While Pope Francis was leading a star-studded tour of three East Coast cities last week, there was another international visitor heading for Washington, D.C. -- Chinese President Xi Jinping.
However, if you happen to live in the Seattle area, Xi’s visit was a bit hard to miss, because that’s where he spent two days before heading off to DC.
While Xi was ferried from Everett to Tacoma with stops at Redmond’s Microsoft campus and business meetings in downtown Seattle, whole interstates were closed for his 130-car motorcades for his 1,000-person entourage. Last Tuesday, his arrival caused a 17-mile-long backup on I-5 south going into Seattle and his Thursday departure caused similar headaches. The area around Xi’s hotel (the Westin) in downtown Seattle was a no-go zone for ordinary folks, but protestors got as close as they could.
And the religion angle? One was a Falun Gong practitioner who’d been tortured for years in Chinese gulags. A Seattle Weekly reporter happened to find her .
Hundreds lined the streets around Westlake yesterday for Chinese President Xi Jinping’s visit to Seattle. Supporters waved American and Chinese flags, while critics carried banners decrying the Chinese government’s 16 year crackdown on Falun Gong, a sect of Buddhism.
Multiple investigations have alleged that the Chinese government harvests organs from political dissidents, including members of Falun Gong, killing them in the process. The Chinese government has acknowledged that it has been harvesting the organs of executed prisoners, but promised last year to end the practice.
Echo Liu is a member of Falun Gong who fled to the US in 2011. Now a resident of Mill Creek, WA, she says that because of her participation in the sect, she was arrested three different times, leading to a two-week stay in a brainwashing facility and, later, a two-year stint in a forced labor camp.
What follows is a fascinating tale of this woman’s experience of the hell Falun Gong believers face in China. Here's one unforgettable detail:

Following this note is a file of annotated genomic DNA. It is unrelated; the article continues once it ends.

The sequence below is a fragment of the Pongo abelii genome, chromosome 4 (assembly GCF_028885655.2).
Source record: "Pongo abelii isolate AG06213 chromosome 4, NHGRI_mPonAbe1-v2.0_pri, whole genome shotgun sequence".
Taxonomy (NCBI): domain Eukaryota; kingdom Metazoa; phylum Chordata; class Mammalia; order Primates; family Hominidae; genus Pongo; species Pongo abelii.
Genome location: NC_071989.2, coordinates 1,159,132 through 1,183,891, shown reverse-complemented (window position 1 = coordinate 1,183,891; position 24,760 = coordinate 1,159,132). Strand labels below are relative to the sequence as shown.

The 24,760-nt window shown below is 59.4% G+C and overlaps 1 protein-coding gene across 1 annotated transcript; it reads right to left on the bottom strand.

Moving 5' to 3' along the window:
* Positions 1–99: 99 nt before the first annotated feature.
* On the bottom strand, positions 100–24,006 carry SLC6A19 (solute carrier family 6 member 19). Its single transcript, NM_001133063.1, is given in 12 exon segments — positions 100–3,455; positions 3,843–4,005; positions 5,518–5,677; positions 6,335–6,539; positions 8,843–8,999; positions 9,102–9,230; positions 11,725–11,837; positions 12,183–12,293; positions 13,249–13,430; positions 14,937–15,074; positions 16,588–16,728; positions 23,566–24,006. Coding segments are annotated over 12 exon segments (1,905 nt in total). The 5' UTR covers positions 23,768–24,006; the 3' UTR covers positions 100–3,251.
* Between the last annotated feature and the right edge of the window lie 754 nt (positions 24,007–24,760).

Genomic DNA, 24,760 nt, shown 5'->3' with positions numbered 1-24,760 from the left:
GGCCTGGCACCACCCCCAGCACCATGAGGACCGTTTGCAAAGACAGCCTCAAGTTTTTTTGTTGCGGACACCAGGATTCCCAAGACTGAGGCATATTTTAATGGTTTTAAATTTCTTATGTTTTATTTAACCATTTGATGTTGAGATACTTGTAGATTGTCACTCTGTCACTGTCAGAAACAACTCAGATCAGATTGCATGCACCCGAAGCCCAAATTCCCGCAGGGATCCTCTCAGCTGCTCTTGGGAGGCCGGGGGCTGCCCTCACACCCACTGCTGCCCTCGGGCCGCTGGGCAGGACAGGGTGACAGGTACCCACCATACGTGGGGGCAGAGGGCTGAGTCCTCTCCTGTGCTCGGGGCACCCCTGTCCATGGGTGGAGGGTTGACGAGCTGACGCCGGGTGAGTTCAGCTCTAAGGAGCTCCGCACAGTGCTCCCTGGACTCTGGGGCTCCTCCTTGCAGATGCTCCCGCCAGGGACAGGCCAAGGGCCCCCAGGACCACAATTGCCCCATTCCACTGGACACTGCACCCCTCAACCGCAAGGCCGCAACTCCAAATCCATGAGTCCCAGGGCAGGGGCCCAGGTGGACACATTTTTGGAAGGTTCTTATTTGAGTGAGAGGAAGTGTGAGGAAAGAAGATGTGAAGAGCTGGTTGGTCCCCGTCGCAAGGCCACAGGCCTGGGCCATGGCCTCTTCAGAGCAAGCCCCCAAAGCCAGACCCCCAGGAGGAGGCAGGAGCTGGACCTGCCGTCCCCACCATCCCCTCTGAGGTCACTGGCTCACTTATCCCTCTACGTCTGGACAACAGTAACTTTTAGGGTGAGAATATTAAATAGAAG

Liu says that by listening to role call at the camp, she learned that some of her fellow inmates were disappearing. “Every morning and evening they would call names, the police officers,” she says. “At the detention center, [the prisoners] would never have a chance to look at each other face-to-face, but we heard their names. There are quite a few times that I heard familiar names that were missing. The next morning, I just couldn’t find the name be called again.”
A personal note: I wrote about this in 2009, as I’d heard rumors of the organ harvesting (a euphemism for killing people for their organs) done on Falun Gong prisoners, but I’d never met with people who knew about it first-hand. One of my stories on the Falun Gong made page one and I was dismayed to see the general yawn it received.
The Falun Gong folks don’t get a lot of attention in the media, I’ve found, because religious persecution is a hard sell in most outlets. The Washington Times gave me more space to report on it than any other secular publication I knew of, but it was depressing to see how much of the world didn't care.
There are a few things the Weekly article should have included, i.e. the obligatory call to the Chinese embassy in Washington (or the nearest Chinese consulate) to at least attempt to get a comment. Also, whoever edits these stories for the Weekly needs to know the correct Associated Press style for states (Washington is not “WA,” it’s “Wash.”), plus there were a few other style errors as well.
Most of all, labeling Falun Gong as a “sect of Buddhism” is simplistic. It also draws from Taoism, Confucianism and Chinese folklore.
The Seattle Times did a better job of explaining this movement in a brief piece outlining who are the protesters lining the streets for Xi. But the Weekly went out and found a real person, showing some initiative and a counter-narrative to Xi’s triumphant Seattle stay.